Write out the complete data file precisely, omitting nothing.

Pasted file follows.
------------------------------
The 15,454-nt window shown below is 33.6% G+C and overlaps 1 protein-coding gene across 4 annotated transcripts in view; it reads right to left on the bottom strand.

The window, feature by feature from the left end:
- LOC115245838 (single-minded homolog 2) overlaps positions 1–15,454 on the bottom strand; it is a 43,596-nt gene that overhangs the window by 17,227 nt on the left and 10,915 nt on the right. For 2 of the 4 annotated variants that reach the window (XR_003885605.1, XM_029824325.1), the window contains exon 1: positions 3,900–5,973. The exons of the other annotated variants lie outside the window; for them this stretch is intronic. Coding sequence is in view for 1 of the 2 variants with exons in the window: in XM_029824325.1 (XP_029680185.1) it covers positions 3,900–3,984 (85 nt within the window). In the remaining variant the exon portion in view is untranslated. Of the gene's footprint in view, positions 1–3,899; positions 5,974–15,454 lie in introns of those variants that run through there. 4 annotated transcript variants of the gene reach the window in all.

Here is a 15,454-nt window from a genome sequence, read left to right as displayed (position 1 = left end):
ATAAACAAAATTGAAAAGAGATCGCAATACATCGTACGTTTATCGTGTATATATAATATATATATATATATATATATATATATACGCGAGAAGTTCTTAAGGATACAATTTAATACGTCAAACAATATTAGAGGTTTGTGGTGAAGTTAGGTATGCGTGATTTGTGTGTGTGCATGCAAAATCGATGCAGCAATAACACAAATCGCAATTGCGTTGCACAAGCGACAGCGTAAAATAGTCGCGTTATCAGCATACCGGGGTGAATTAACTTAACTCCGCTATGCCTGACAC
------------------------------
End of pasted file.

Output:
The 15,454-nt window shown below is 33.6% G+C and overlaps 1 protein-coding gene across 4 annotated transcripts in view; it reads right to left on the bottom strand.

The window, feature by feature from the left end:
- LOC115245838 (single-minded homolog 2) overlaps positions 1–15,454 on the bottom strand; it is a 43,596-nt gene that overhangs the window by 17,227 nt on the left and 10,915 nt on the right. For 2 of the 4 annotated variants that reach the window (XR_003885605.1, XM_029824325.1), the window contains exon 1: positions 3,900–5,973. The exons of the other annotated variants lie outside the window; for them this stretch is intronic. Coding sequence is in view for 1 of the 2 variants with exons in the window: in XM_029824325.1 (XP_029680185.1) it covers positions 3,900–3,984 (85 nt within the window). In the remaining variant the exon portion in view is untranslated. Of the gene's footprint in view, positions 1–3,899; positions 5,974–15,454 lie in introns of those variants that run through there. 4 annotated transcript variants of the gene reach the window in all.

Here is a 15,454-nt window from a genome sequence, read left to right as displayed (position 1 = left end):
ATAAACAAAATTGAAAAGAGATCGCAATACATCGTACGTTTATCGTGTATATATAATATATATATATATATATATATATATATACGCGAGAAGTTCTTAAGGATACAATTTAATACGTCAAACAATATTAGAGGTTTGTGGTGAAGTTAGGTATGCGTGATTTGTGTGTGTGCATGCAAAATCGATGCAGCAATAACACAAATCGCAATTGCGTTGCACAAGCGACAGCGTAAAATAGTCGCGTTATCAGCATACCGGGGTGAATTAACTTAACTCCGCTATGCCTGACAC